According to Health Insurer Cigna’s 2018 U.S. Loneliness Index, 46% of Americans feel lonely sometimes or always. 47% feel left out sometimes or always. 43% feel isolated from others. Moreover, 43% feel like they don’t experience companionship, or their relationships lack meaning.
One way that we can combat loneliness in America is to reach out to others, instead of waiting for them to reach out to us. We can help those we think may be experiencing loneliness or isolation. This can be difficult though. We can feel a certain amount of anxiety-producing stress when reaching out. In addition, people in general do not want to be perceived as weak or imperfect, so they often suffer in silence.
Reach out to others
We are primarily responsible for our own well-being. However, we often find this difficult, because of our perceptions of the world, and fear of how the world will perceive us. We are social creatures by nature. We have a need to be with others for a sense of security and belonging. When we lose that connection, it’s easy to withdraw into ourselves, rather than seeking out others. We need to remember to recognize the humanness in each other. In addition, we need to help those who may be having difficulty asking for help.
Not all alone are lonely
Yet, we must remember that not all people who are alone are lonely. Some people choose to spend time by themselves sometimes. That doesn’t mean they’re lonely. Loneliness is subjective and is only an issue if it has a negative effect on the person’s sense of well-being.
Incivility exists all around: at work, at home, at sporting events, at church, and really anywhere other people congregate. You can get blindsided by it, leaving you wondering how to respond.
In a nutshell, personal incivility means treating another person discourteously and disrespectfully. Often harm is implied or intended. In other words, it means a refusal or neglect to acknowledge the other as an equal sovereign person.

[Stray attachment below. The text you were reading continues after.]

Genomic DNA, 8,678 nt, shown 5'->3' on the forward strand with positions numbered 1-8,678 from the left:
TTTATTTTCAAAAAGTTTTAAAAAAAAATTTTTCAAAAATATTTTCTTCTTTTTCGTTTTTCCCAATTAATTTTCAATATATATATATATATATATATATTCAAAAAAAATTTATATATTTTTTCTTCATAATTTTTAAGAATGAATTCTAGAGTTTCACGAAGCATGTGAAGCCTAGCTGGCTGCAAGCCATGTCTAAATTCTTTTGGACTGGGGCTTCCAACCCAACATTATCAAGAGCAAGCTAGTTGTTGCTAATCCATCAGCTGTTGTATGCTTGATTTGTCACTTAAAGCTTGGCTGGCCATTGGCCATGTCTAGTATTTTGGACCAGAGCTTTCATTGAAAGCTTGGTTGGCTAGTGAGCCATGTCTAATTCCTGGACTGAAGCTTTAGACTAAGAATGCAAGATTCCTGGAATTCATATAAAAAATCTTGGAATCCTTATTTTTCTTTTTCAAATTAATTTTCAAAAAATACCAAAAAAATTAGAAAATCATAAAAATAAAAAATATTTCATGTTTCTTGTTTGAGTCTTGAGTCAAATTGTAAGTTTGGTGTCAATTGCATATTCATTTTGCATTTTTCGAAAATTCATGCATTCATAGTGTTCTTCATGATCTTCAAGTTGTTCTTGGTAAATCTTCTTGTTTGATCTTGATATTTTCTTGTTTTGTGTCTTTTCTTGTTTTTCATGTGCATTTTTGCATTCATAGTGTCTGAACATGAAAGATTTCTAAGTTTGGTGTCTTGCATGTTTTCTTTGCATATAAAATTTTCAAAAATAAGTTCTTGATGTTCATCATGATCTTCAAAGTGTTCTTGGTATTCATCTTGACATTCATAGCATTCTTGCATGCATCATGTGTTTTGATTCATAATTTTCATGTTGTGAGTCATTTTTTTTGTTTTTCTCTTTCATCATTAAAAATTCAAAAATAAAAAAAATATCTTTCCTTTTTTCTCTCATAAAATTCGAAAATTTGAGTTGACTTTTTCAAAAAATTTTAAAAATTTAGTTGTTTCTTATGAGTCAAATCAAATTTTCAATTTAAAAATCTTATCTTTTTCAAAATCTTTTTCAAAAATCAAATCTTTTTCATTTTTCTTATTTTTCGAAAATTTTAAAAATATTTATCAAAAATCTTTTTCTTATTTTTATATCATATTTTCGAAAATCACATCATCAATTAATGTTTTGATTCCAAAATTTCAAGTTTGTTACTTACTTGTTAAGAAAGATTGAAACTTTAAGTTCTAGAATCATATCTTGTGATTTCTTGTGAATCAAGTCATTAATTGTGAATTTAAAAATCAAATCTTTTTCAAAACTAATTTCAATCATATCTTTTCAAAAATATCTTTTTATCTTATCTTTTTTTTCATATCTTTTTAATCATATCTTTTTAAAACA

Moreover, incivility can lead to behavior deviating even further from the bounds of acceptability. Uncivil behavior can ultimately expand to violence, bullying, gaslighting, and narcissistic, sociopathic, or psychopathic behavior. As the latter behaviors can stem from mental illnesses, they tend to be at the extremes of behavior. Not all incivility necessarily leads to them.
It isn’t always a person
In addition to person-to-person incivility, corporate cultures as well as social and/or political systems can be characterized by incivility. Once uncivil behavior is tolerated without consistent controls and appropriate consequences being placed on it, corporate culture can degenerate into a system where employees feel disempowered, isolated, and demeaned.
Politics and religion…
In political systems, incivility can change the tenor of the discussion from one of considering the issues to one of disrespecting dissenting voices. In city councils, county commissions, state and federal agencies, community action groups, non-profits, and more, where healthy, informed disagreement forms the foundation of progress and growth, civil discussion becomes impossible.
Name-calling and mud-slinging
This leads to a breakdown of productive conversations. Divisive behaviors like name-calling, mud-slinging, undermining, slandering/character assassination, ignoring, and others occur. These behaviors deepen the divisions and solidify the sense of separation among the people involved.
Everyone is uncivil sometimes. You have probably cut off others as they speak, said unkind things, gossiped, or engaged in other boorish behaviors once in a while. This can result from feelings of weakness, insecurity, or vulnerability. Maybe you’re under a lot of stress, or you’re angry for reasons outside the present environment. Perhaps you feel threatened by someone. You might feel the other has done something to deserve incivility from you.
Maybe life has been just plain difficult recently – and you’re
being discourteous or disrespectful with those around you who may not deserve
to be treated this way.
Is it a pattern, or a single instance?
Until it becomes a pattern for an individual, it’s just an unfortunate incident. Hopefully it can be set right with proper actions.